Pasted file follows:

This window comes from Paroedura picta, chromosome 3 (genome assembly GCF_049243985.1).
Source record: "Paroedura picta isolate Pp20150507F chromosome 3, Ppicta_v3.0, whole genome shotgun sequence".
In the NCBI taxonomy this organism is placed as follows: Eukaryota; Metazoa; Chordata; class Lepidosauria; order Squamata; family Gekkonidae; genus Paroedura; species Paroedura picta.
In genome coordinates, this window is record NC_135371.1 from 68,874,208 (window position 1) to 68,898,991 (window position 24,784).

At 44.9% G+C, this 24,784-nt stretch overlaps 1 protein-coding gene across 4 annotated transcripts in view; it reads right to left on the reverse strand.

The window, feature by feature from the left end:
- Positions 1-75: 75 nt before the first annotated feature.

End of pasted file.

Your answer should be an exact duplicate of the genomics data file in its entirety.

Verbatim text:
This window comes from Paroedura picta, chromosome 3 (genome assembly GCF_049243985.1).
Source record: "Paroedura picta isolate Pp20150507F chromosome 3, Ppicta_v3.0, whole genome shotgun sequence".
In the NCBI taxonomy this organism is placed as follows: Eukaryota; Metazoa; Chordata; class Lepidosauria; order Squamata; family Gekkonidae; genus Paroedura; species Paroedura picta.
In genome coordinates, this window is record NC_135371.1 from 68,874,208 (window position 1) to 68,898,991 (window position 24,784).

At 44.9% G+C, this 24,784-nt stretch overlaps 1 protein-coding gene across 4 annotated transcripts in view; it reads right to left on the reverse strand.

The window, feature by feature from the left end:
- Positions 1-75: 75 nt before the first annotated feature.